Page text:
Here’s a provocative puzzlement. Between wind and fire, which causes disaster? This is no trick question, and for the sensible it would seem obvious that both can lead to disaster, as they did in the Southern California fires in October. FEMA, of FEMA trailer fame in New Orleans, in its two-dimensional wisdom, says disaster assistance goes to fire victims but not wind. What’s the deal now? Do the bureaucrats see fire as a more “legitimate” disaster than wind? It was clearly the Santa Anas that fanned the flames and knocked over buildings.
The Office of Emergency Service Director Henry Renteria appealed FEMA’s decision and took the turn-down with “deep disappointment.” He pointed out that homes and businesses that suffered only wind damage are ineligible for federal disaster assistance. Renteria had tried to get wind damage included in President Bush’s October Declaration of Disaster.
The Bureaucrat Beat newsroom staff mulled it over and concluded that FEMA doesn’t much like helping American citizens. It costs a lot of taxpayer dollars.
Here’s a happy story. Pat and Carl Boyer of Lone Pine looked at new rules that require passports and decided they had better get theirs. They braced for bureaucratic standing in line, waiting, standing line some more, horrible forms to fill out, but, instead, it was all good!
Pat said they went to the Bishop Post Office and were “treated with respect, courtesy and even a lot of humor! We’ll get our passports in plenty of time,” she writes, “and just want them to know how much we appreciate their courtesies. Thanks to all at Bishop Post Office.” Bureaucracies have happy endings.
Here’s another possible conclusion with a smile. We told you about the plan to give utilities in California the go ahead to remotely control citizens’ thermostats when power supplies are maxing out? Lots of angry accusations of Big Brother flew back to State Legislators who might consider supporting this home invasion. But the other day at a Mono Supervisors’ meeting, Edison Manager Debbie Hess talked about what’s called Smart connect system – new meters that communicate with appliances.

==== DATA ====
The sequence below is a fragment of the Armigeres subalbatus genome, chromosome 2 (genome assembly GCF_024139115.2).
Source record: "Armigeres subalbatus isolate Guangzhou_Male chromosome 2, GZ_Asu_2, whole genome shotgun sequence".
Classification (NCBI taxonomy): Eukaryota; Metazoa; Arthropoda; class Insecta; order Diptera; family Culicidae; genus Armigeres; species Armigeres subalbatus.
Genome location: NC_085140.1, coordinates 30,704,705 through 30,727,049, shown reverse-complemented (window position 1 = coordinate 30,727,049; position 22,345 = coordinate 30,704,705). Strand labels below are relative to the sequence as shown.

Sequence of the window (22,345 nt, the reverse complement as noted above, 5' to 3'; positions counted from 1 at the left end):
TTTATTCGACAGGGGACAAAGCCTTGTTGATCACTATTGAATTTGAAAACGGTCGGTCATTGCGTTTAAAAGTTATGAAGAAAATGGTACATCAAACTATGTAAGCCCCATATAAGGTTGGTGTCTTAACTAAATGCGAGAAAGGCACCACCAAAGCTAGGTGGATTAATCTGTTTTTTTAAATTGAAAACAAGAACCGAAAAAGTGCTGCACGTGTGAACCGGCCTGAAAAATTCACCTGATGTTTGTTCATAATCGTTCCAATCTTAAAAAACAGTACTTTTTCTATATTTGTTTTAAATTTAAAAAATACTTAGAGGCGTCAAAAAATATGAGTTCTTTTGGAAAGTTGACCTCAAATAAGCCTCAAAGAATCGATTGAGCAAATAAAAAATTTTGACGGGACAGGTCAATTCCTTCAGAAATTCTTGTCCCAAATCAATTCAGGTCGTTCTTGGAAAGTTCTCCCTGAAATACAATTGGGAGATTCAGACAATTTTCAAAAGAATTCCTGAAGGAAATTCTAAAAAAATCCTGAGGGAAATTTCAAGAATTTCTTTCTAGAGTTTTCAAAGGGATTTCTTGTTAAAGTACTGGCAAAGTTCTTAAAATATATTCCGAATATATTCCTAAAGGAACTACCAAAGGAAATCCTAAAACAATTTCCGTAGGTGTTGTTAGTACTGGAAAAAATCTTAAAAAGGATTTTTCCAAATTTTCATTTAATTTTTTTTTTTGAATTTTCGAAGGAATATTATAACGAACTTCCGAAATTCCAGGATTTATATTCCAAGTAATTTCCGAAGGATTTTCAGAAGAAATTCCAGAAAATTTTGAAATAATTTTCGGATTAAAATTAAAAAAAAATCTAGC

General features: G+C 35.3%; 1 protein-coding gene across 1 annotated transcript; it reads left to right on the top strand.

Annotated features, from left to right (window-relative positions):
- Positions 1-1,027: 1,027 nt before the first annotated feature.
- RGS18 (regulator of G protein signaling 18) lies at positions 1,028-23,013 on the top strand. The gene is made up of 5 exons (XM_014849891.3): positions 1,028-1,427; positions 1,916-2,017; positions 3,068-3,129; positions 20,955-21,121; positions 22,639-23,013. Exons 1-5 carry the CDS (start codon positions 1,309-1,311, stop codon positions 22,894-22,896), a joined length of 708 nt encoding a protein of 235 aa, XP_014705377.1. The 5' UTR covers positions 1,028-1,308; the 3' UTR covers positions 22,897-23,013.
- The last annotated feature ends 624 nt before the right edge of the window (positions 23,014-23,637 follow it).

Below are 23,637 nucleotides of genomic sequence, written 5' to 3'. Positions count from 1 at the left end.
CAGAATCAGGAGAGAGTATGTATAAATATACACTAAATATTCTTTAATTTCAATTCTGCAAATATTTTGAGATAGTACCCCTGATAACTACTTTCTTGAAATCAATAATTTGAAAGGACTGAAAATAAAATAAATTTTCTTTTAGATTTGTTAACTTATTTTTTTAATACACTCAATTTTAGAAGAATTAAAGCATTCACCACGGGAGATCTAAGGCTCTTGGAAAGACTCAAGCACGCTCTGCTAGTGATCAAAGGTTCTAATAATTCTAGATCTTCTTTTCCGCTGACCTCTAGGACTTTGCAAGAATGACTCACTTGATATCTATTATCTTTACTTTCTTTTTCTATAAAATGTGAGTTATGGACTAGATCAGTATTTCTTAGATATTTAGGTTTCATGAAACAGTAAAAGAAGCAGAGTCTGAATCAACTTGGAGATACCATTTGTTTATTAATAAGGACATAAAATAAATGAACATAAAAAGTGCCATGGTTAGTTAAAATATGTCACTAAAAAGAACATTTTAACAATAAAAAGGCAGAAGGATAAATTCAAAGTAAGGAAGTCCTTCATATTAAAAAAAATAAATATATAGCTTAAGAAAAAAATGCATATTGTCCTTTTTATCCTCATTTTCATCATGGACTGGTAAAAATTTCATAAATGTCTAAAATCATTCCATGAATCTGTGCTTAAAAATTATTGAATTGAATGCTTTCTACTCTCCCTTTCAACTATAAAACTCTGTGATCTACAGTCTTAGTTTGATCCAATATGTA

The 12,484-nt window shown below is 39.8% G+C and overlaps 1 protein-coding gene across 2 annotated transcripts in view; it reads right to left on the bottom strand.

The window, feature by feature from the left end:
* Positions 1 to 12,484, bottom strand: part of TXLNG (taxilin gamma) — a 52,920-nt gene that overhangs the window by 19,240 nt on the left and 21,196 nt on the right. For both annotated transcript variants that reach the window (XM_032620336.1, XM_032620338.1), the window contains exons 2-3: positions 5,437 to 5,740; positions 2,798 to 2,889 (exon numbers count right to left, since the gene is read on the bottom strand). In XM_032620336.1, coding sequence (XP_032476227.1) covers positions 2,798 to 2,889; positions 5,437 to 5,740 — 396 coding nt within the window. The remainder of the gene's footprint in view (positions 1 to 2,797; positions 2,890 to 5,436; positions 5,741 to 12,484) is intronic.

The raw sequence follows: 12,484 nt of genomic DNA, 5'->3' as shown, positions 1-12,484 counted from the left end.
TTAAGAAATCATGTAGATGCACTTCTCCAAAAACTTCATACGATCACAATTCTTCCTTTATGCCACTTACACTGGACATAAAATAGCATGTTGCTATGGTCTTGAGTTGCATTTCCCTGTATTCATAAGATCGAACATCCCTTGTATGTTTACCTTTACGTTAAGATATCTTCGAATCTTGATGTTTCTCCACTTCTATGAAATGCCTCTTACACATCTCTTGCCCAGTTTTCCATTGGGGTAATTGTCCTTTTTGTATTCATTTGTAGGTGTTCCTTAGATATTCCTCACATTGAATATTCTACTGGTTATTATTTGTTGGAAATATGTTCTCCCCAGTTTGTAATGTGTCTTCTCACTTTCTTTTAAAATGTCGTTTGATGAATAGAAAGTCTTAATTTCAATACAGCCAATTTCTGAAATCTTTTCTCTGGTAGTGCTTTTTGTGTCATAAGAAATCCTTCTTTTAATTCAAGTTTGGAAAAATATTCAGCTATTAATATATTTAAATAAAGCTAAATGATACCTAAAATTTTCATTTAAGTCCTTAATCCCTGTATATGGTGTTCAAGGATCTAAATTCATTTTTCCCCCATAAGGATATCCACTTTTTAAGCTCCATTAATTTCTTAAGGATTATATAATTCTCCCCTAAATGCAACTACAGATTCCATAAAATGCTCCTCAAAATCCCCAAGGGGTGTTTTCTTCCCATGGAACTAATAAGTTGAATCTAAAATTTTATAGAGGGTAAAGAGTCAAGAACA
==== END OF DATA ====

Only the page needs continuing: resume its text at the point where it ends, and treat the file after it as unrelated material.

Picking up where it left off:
Supervisor Byng Hunt wanted to know whether control of appliances would be taken away from consumers. Hess said that the idea to let government or utilities control air conditioners has gone away. She said the Smart connect Meter allows the customer to choose how they want to cut back, not Edison. She said that there are “demand response” programs that can turn off air conditioners during peak hours to avoid rolling blackouts, but they are voluntary and offer subscribers a credit on their power bills.
That’s somewhat comforting. Let’s hope the politicians don’t get an itch to give utilities the control buttons. Things get so wacky in government, one never knows. Take Congressman James Clyburn of South Carolina. According to Citizens Against Government Waste, Clyburn pushed a $3 million earmark for the First Tee golf program. He couldn’t get it approved the first time around, so he sneaked it into the 2008 Department of Defense Appropriations Act. The purpose of this golf program is “to impact the lives of young people by providing learning faclities and educational programs that promote character development and life-enhancing values through the game of golf.” Aw, come on! We can’t pay for wind damage in California, and health care generally, but golf, yes!?!
The First Tee golf funds were not competitively awarded. The program has received $7.5 million in earmark funds since 2003, including $1 million from the Department of Education’s Fund for the Improvement of Education and its Character Education Program. Okay, so Congressman Clyburn loves golf. He even boasts a statue of himself outside the City of Columbia Golf Center, but golfing at taxpayers’ expense? We don’t think that’s proper.
What’s next? Tiddle-winks for hand-eye co-ordination?
Meanwhile, back home, the California Teachers’ Association says Governor Schwarzenegger has proposed a $4.8 billion cut from education funds. Lots of hair-tearing and teeth-gnashing ahead.
And, in Mammoth Lakes, when does a new tax require a 2/3rds vote and when a simple majority? Mammoth officials have called tax measures general, but on the side made political promises to do specific things with the money. Is this legal? some Council members wanted to know. Town Attorney Peter Tracey said that a political commitment for new taxes is “arguably a slippery slope.” He said there are no legal precedents to guide the Town, but the Town legal counsel did say “the more specific you get, the more dangerous.”